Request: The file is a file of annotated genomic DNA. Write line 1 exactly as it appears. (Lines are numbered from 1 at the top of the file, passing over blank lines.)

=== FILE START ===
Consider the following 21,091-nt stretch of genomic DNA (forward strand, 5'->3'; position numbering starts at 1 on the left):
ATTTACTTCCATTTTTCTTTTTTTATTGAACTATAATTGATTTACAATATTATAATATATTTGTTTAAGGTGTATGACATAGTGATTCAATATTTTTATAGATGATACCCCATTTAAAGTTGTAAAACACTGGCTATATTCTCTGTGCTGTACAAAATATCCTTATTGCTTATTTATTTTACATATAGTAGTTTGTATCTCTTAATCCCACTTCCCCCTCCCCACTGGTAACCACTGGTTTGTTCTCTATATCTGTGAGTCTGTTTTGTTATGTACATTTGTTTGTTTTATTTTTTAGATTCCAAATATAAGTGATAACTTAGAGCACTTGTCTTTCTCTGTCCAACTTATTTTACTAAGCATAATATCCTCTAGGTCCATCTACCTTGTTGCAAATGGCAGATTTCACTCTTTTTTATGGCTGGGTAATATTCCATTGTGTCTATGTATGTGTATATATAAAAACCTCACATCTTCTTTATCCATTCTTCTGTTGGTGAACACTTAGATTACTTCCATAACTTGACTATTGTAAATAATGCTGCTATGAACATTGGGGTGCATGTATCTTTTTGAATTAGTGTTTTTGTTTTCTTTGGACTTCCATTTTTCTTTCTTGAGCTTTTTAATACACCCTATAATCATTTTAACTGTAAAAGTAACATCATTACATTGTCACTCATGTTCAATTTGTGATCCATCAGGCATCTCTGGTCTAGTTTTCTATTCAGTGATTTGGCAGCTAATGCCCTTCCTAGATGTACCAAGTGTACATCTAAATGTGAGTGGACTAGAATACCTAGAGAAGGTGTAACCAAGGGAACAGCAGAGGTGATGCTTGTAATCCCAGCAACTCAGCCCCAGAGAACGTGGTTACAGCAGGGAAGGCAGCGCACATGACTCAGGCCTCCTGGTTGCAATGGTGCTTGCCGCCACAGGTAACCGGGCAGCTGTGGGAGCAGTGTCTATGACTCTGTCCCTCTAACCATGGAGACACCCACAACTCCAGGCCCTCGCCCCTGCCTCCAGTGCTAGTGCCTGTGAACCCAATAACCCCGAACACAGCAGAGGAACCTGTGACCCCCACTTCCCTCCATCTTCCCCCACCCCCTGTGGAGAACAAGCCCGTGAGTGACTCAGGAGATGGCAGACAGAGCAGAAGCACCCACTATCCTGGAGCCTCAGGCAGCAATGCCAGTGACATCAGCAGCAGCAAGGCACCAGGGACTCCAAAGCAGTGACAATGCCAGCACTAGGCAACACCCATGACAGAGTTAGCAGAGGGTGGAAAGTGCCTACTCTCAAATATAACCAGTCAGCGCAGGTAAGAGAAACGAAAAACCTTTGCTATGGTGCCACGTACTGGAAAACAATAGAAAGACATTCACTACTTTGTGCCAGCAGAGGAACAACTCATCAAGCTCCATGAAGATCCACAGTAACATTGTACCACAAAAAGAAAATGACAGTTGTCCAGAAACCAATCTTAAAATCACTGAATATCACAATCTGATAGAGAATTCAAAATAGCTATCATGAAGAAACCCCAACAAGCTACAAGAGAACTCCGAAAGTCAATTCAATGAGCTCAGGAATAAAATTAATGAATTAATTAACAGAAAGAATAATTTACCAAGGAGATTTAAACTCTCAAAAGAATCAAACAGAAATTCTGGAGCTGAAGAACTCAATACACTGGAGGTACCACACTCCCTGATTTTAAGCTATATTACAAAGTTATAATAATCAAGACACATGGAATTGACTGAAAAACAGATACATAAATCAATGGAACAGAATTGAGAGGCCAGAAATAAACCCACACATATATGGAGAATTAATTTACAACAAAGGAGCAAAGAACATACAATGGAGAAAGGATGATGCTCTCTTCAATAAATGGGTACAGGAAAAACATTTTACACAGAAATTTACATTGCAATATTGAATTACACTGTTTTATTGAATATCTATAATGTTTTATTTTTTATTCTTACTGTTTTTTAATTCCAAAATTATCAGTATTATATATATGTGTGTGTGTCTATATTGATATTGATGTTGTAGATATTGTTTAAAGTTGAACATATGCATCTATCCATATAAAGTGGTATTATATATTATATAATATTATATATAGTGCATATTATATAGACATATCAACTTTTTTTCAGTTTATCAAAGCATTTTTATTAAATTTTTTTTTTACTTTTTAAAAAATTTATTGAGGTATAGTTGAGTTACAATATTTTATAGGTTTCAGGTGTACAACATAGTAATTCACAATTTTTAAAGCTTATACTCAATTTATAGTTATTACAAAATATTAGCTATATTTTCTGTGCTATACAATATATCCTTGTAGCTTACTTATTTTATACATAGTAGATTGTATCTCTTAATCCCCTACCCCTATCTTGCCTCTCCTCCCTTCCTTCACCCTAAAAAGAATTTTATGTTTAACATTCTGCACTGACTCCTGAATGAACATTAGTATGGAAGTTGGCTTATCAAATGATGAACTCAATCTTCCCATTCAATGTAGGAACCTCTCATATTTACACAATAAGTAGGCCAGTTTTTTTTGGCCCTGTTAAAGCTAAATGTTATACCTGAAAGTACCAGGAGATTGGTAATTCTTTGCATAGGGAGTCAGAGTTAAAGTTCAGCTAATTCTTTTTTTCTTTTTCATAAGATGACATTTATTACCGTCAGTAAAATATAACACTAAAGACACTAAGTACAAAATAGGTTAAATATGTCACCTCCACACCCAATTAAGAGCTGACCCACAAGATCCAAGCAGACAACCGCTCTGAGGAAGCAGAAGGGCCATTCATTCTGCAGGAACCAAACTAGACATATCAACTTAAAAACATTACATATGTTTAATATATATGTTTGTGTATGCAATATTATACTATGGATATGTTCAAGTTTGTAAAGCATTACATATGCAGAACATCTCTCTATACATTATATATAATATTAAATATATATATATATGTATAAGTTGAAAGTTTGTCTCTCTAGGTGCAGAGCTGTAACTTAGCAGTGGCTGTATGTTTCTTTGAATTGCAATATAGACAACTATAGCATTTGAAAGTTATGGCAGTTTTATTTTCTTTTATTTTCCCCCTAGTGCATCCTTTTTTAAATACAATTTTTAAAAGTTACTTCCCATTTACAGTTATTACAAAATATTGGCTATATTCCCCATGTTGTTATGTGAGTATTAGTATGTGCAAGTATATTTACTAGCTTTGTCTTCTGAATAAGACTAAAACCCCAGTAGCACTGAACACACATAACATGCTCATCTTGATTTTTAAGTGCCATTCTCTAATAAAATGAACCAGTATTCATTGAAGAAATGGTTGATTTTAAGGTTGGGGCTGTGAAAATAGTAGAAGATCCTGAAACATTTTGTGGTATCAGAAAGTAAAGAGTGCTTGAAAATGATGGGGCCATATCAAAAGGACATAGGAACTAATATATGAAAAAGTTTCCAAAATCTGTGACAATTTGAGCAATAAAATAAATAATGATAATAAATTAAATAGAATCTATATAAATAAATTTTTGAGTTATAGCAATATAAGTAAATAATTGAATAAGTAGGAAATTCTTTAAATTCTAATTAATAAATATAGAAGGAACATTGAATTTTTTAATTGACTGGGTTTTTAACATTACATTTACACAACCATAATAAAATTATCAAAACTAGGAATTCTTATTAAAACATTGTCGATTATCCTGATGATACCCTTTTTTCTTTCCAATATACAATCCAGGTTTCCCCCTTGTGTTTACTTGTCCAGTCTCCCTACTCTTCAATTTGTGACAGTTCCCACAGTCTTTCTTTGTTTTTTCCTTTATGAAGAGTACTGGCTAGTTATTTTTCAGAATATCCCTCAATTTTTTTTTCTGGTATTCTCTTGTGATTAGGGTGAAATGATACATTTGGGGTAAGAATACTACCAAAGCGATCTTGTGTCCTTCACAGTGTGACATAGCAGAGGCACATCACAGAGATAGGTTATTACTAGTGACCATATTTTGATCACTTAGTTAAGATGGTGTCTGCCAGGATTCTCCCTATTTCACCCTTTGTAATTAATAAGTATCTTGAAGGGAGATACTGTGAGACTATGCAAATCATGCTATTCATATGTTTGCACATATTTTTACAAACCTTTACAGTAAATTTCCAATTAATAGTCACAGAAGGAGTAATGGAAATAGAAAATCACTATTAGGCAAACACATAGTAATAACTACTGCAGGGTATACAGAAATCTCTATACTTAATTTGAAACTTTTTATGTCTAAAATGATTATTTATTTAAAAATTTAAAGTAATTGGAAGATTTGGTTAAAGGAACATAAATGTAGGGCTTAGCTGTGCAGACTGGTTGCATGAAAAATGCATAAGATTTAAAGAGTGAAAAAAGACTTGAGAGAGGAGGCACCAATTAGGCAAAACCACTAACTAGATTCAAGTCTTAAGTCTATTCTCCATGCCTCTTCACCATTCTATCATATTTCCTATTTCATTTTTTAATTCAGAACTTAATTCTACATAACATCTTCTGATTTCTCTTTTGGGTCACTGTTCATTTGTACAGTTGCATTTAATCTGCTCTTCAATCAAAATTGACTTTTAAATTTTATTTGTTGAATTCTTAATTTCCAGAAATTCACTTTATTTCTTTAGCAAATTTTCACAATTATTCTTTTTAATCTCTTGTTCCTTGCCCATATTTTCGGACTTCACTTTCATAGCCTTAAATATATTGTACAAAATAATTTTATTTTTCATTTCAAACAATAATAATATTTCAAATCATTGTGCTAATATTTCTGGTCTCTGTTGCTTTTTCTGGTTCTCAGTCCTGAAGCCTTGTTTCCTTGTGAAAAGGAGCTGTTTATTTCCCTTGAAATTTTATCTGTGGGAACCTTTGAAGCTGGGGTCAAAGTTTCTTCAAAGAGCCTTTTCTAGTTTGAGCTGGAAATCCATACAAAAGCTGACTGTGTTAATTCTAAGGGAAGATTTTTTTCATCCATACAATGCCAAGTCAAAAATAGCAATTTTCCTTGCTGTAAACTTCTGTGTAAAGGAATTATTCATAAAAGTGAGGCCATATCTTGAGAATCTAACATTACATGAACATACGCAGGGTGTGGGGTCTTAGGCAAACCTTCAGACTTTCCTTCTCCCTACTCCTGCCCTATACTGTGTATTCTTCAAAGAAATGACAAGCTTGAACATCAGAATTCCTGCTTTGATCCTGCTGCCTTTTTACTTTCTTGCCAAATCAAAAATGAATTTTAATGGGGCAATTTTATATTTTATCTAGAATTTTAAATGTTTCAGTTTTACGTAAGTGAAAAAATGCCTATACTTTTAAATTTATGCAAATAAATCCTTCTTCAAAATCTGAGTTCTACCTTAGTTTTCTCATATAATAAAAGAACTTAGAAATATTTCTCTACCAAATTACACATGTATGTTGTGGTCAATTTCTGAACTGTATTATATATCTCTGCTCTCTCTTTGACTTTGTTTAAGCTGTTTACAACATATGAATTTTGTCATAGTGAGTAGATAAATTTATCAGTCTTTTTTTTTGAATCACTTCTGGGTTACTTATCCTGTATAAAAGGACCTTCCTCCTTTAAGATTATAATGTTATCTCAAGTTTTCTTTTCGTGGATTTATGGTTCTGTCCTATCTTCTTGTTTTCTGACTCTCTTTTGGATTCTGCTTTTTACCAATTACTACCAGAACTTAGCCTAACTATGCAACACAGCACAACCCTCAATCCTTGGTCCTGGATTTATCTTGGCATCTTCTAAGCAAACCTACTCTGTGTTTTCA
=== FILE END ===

Consider the following 21,091-nt stretch of genomic DNA (forward strand, 5'->3'; position numbering starts at 1 on the left):